The following three companies in the resource sector are cheap. Very cheap. They are set to be at the core of accelerating wealth creation in the emerging markets and around the world. Global growth is not possible without energy and industrial metals such as palladium or copper. Companies operating at the very beginning of the value chain and providing these inputs to the construction industry should do reasonably well going forward. Key drivers for the resource industry are worldwide population growth, technology and activity in the construction industry. The world is more wealthy than it has ever been. The commodity producers listed below are likely to profit from increased demand for their commodities, oil and copper, as the global economy enters a new stage of growth.
Chevron Corp. (NYSE:CVX) is a US domiciled energy company operating in the oil and gas field. Like ConocoPhillips (NYSE:COP), BP (NYSE:BP) and Exxon Mobil (NYSE:XOM), Chevron is vertically integrated and working all steps of the value chain: From exploration to production and transportation to marketing. Chevron has a market cap of around $200 billion and little net debt of about $10 billion. Chevron is one of the largest companies in the world based on revenues ($254 billion) and earnings ($27 billion) and is ranked a Fortune 500 company.
The stock trades at $102 and has a 52 week trading range of $86.68-112.28. Analysts predict a 2013 EPS of $13.17 implying a forward P/E of only 7.7x which is ridiculously cheap given the quality of CVX's international assets. CVX's operating margin stands at 17% and net profit margin at 11%. Investors can pick up another 3.5% annual as dividend which is backed by sufficient cash flow to keep it going. A multiple of only 7-8 times for one of the premier oil and gas companies in the world is clearly too low. An earnings multiple of 15 is more appropriate over the longer term giving the company an upside of 100%.
Halliburton (NYSE:HAL) is a leading oilfield service company providing exploration and production services to the oil and gas industry on a global scale. With operations in more than 70 countries, HAL is one of the largest service providers to the oil and gas industry worldwide - ahead of No. 2 Schlumberger (NYSE:SLB). This strong international presence and HAL's cooperation in exploration and production with the leading oil and gas companies in the world makes HAL particularly attractive. Over the longer-term the supply and demand picture for natural resources is expected to shift to the favor of commodity producers and their servicers, as worldwide reserves come to an end. Demand from emerging markets is likely to accelerate going forward simply based on population growth. Commodity producing companies will be at the core of this trend, which should ultimately support HAL's stock price.
HAL is trading around its 52 week low based on a weak profitability outlook. HAL trades at around $29 and the 52 week trading range is $27.21 to $57.77. Like the other hugely undervalued global resource companies I have detailed in articles here and here, HAL, in similar fashion, trades at only 7.7x forward earnings which again is too low a multiple for a service company in one of the most profitable industries in the world. For longer-term oriented, contrarian investors this short-term weakness might be a good entry point. The big, fundamental trends are unlikely to be distorted by short-term profitability issues. The community seems to be overly bearish regarding the stock, which is another pro for the contrarian. In addition, Investors also receive a 1.26% dividend yield.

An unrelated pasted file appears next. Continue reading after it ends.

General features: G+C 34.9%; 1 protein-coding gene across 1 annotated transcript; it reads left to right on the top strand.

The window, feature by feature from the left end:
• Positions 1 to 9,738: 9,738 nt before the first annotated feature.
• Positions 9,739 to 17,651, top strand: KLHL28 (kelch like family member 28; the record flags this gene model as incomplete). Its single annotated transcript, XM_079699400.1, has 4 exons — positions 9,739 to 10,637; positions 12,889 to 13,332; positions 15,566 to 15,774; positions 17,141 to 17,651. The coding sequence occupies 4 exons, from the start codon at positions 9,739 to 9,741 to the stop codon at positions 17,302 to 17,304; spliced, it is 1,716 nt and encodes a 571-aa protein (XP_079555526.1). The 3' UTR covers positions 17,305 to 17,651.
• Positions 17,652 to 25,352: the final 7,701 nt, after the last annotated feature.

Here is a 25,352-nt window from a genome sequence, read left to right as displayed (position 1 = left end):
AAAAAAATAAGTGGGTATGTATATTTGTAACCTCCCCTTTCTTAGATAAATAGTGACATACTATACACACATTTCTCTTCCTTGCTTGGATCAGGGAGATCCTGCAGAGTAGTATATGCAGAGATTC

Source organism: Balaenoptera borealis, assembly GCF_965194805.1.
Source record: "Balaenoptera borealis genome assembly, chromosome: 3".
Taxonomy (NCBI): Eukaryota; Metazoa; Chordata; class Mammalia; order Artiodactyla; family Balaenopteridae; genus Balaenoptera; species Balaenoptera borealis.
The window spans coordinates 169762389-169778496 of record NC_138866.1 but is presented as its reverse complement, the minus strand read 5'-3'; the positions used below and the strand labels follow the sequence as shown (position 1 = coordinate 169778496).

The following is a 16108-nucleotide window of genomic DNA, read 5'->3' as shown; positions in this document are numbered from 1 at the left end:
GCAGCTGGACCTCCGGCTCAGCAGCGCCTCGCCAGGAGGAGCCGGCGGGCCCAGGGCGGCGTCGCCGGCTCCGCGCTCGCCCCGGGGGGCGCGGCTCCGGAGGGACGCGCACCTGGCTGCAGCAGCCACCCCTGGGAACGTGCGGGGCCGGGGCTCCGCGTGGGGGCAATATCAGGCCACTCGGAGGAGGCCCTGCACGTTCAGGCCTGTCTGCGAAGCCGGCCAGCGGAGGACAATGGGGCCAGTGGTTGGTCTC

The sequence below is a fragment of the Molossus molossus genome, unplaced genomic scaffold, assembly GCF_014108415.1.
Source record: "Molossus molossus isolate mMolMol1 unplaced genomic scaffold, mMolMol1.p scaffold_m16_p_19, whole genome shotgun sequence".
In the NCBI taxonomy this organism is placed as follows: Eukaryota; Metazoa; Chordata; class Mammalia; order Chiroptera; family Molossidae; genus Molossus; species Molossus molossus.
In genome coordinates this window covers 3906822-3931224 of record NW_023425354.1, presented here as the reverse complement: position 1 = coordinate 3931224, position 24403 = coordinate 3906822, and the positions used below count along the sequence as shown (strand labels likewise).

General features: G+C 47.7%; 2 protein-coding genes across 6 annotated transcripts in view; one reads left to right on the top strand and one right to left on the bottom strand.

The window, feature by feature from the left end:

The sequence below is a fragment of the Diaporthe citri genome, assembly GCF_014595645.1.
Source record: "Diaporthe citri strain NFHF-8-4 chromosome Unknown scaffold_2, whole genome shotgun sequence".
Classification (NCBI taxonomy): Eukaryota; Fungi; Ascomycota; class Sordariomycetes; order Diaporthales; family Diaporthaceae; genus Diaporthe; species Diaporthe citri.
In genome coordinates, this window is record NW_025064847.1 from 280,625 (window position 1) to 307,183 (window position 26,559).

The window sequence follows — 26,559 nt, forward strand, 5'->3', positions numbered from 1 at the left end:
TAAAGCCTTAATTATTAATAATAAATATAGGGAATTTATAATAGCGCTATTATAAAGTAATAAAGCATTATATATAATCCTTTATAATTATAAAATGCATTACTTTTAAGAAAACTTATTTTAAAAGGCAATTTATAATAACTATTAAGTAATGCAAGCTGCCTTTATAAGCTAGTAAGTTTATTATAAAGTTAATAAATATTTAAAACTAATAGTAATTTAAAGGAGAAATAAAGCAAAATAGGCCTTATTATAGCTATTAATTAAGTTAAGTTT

Freeport-McMoRan (NYSE:FCX) is a US domiciled global heavyweight in copper und gold production. FCX has revenues of about $20 billion and earnings of $3.8 billion. Both operating and net profit margins are high at 39% and 25% respectively.
There are exactly four things why I am super bullish about FCX (I am a long-term investor):
1. FCX is a low-cost producer of copper, a high-in-demand commodity needed by developed as well as emerging markets.
2. FCX has very high profitability measures. The return on equity for 2011 stood at 25%, which is extraordinary.
3. FCX is temporarily impacted by falling copper prices and labor disputes in its key market Indonesia. Both certainly have a margin effect, but should prove to be short-term only. Long-term, copper prices should rise as demand growth will accelerate with the growth of emerging market populations and construction activity. I assume, that labor disputes and higher wages are issues the company can accommodate.
4. FCX is cheap. The P/E ratio stands at only 6.5x which is way too low for a global production leader in copper, a prime commodity. At the same time, the company pays a dividend of 3.7%.
CVX and HAL are premier, market-leading companies with global footprints, proven historical profitability and depressed earnings multiples. Given the quality of the exploration and production assets, a multiple of 15 would be more reasonable over the longer-term giving both stocks about 100% upside.
I am generally more bullish about FCX, as the weakness in the underlying core commodity copper is a reason for me to buy FCX, not sell it. The sentiment against FCX is quite high, given plausible reason for mispricing. I would want to buy FCX, and all other stocks, when their prices are down, not when they are up. FCX should prove to be a viable long-term candidate, that lets me enjoy a roughly 4% dividend on the way with all the upside to catch from emerging market growth.
I estimate a 2014 FCX EPS of $5.97. Based on a multiple of 15, the stock could hit $90, which is an upside of 170%, once the market relents from extrapolating lower copper prices and overdramatizing higher wage costs.
Disclosure: I am long FCX.